This text is included in the novel as book VI, named "Confessions of a Fear Saint." The narrator is an educated, intelligent woman who explains a life in which her inclination for religion plays a very important role. Thomas Carlyle uses in his translation the expression "fear saint" instead of the literal "beautiful soul" (the German original is entitled Bekenntnisse einer schönen Seele) according to Schiller's definition: "a beautiful soul is "a human being whose emotions have been educated by reason, so that Pflicht und Neigung (duty and inclination) are no longer in conflict with one another".
The woman (we don't know her name) has nothing to do with Wilhelm and the main plot doesn't progress with what she explains, so I could have done without talking about this part, except for two reasons. The first one is that it includes a song, and we are talking about every song (even if there isn’t any recording, which is the case). The song appears while the "fair saint" speaks of her fiancé; her feelings are clearly described in the following sentence: "Except Narciss, the world was altogether dead to me; excepting him, there was nothing in it that had any charm". The song, which has only three verses, is a few lines after this statement:
Ich schien mir nur für ihn geboren,
Begehrte nichts als seine Gunst.
His would I be, and not another’s;
To me his love was all in all.
The second reason is that there are some characters worth mentioning in this book. Yes, I'm aware that I said that the book VI is not important for the main plot but some characters should be taken into account. Let's see... Towards the end of her story, the narrator tells that her younger sister married a young rich man, a marriage arranged by an uncle. The couple has four children, two boys and two girls. The husband dies before the younger son is born, when falling off his horse; the wife dies in childbirth and the four orphans are left in charge of their uncle. The point is that we’ve already met three of those children, and soon enough we’ll meet the fourth. Wilhelm also knows them, of course, but he's not aware it. So far, there's nothing more that I can explain!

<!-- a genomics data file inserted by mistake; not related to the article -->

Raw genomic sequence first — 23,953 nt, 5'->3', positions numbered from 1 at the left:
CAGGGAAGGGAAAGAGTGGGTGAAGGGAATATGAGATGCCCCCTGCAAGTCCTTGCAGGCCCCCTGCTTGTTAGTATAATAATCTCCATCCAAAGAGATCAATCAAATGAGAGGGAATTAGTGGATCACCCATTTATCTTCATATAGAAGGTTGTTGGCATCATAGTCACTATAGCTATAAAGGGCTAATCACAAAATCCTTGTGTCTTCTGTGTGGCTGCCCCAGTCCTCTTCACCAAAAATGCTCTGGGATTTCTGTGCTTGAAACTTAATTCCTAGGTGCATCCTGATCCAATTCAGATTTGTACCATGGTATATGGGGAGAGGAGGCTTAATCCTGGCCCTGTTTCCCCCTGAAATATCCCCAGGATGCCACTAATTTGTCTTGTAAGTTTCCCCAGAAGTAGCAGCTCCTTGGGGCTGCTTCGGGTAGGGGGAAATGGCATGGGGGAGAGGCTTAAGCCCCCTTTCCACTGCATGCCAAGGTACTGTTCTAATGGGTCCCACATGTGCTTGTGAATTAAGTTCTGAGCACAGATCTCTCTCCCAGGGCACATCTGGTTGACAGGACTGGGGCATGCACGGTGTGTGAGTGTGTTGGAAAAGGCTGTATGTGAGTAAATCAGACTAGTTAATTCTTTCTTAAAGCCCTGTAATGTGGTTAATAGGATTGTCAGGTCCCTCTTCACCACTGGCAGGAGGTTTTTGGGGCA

I said before that we won't listen to the song of book VI. The only composer who musicalized it was Anton Rubinstein and, as I explained, when I spoke about Ihm farbt der Morgensonne Licht, Rubinstein's song cycle is not recorded. So we're listening to one more version of Heiß mich nicht reden. In our previous post, we heard the last song that Schubert wrote with this poem, today Mignon tells about her secret with Schumann's music; the performers are Christine Schäfer and Graham Johnson.
Heiß mich nicht reden, heiß mich schweigen,
Denn mein Geheimnis ist mir Pflicht,
Ich möchte dir mein ganzes Innre zeigen,
Allein das Schicksal will es nicht.
Zur rechten Zeit vertreibt der Sonne Lauf
Die finstre Nacht, und sie muß sich erhellen,
Der harte Fels schließt seinen Busen auf,
Mißgönnt der Erde nicht die tiefverborgnen Quellen.
Ein jeder sucht im Arm des Freundes Ruh,
Dort kann die Brust in Klagen sich ergießen,
Allein ein Schwur drückt mir die Lippen zu,
Und nur ein Gott vermag sie aufzuschließen.
O, ask me not to speak, I pray thee!
It must not be reveal’d but hid;
How gladly would my tongue obey thee,
Did not the voice of Fate forbid!
At his appointed time revolving,
The sun these shades of night dispels;
The rock, its rugged breast dissolving,
Gives up to Earth its hidden wells.
In Friendship’s arms each heart reposes;
There soul to soul pours out its woe:
My lips an oath forever closes,
My sorrows God alone can know.
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